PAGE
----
The only crowns issued by William IV are proofs, and all are exceedingly scarce. That of 1831 was included in the proof sets of that year.
During the early part of the reign of Queen Victoria the issue of crowns was irregular. A proof was issued in 1839 for the sets, then circulating coins were issued in 1844, 1845 and 1847. These have more or less the same design as the half crown.
In the latter year the famous Gothic Crown was issued. Some sources consider that all of these beautiful coins were proofs, but a number certainly entered circulation. Those dated 1853 were produced for the proof set of that year.
An extremely rare proof of 1879 in the original design exists.
As part of the redesigning of the coinage for the Queen's Jubilee in 1887, the decision was made to start issuing crowns on a regular basis. These used Pistrucci's St George and the Dragon on the reverse until the end of the Queen's reign in 1901, initially with the Jubilee Head design.
There was a change to the Veiled Head obverse in 1893. Between 1893 and 1900 regnal years appeared on the edge once again, giving two varieties for each year as Queen Victoria came to the throne in June 1837.
After the reign of Queen Victoria the crown was really only struck for commemorative or collectors' purposes. Edward VII issued only one, in 1902 for his Coronation. The obverse and reverse are illustrated.
In 1927 George V issued a new design which was issued annually until 1936, with the exception of a special Jubilee design in 1935.
The design of the coin was as follows:
Obverse: Head left, GEORGIVS V DEI GRA BRITT OMN REX
Reverse: Crown and date within a wreath, FID DEF IND IMP CROWN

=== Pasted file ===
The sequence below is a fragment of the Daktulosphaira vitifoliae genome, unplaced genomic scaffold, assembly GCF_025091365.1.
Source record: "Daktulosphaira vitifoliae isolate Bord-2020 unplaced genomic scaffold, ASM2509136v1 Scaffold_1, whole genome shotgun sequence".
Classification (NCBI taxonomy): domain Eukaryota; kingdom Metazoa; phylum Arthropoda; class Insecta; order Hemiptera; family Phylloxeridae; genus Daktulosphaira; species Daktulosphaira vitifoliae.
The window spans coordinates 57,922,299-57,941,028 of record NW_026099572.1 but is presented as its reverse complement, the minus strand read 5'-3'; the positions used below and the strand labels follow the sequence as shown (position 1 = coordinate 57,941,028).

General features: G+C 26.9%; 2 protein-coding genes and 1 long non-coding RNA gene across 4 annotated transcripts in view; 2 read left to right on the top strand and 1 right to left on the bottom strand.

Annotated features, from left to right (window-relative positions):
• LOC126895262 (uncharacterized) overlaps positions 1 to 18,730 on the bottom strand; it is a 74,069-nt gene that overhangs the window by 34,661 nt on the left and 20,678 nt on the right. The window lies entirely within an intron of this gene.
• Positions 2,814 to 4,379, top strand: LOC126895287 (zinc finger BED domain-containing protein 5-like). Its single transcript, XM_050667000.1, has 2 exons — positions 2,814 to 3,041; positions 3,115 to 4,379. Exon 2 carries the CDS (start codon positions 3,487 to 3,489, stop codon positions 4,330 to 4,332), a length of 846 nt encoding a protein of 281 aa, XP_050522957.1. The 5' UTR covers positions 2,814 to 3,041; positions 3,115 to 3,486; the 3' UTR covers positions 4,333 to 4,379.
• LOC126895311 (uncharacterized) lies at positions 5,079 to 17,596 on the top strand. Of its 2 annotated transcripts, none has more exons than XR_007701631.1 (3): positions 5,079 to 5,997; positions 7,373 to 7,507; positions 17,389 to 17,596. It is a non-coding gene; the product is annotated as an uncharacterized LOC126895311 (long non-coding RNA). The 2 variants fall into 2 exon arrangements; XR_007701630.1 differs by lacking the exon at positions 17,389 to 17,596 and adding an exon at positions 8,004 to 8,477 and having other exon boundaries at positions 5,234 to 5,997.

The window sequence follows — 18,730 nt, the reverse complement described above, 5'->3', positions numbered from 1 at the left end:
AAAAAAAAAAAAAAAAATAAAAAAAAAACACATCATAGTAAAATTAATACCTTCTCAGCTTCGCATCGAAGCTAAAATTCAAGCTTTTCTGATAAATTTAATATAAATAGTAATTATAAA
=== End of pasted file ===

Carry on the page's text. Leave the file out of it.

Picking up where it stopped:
These crowns had very low mintages, as they were struck according to demand, and by 1934 interest had dwindled to the extent that only 932 were minted. In contrast all other years had at least 2395, and the Jubilee crown had a mintage of over 714,769 not counting proofs.
The design of the 1935 Jubilee crown
created quite a stir because of its modern style
(it is sometimes called the Rocking-Horse Crown), and was as follows:
Obverse: Head left, GEORGIVS V DG BRITT OMN REX FD IND IMP
Reverse: St George & Dragon, CROWN 1935
The Jubilee crown comes in several forms:
In addition, edge errors are known for both the ordinary issue and the raised edge proof.
A pattern Edward VIII crown exists, with the reverse design identical to that issued in 1937 by George VI.
Beware of fantasy pieces struck at a much later date. These are totally unofficial and were privately minted to give collectors a portrait of Edward VIII for those who collect by monarch. The obverse and reverse of a typical example are illustrated (my thanks to Sylvester for these images).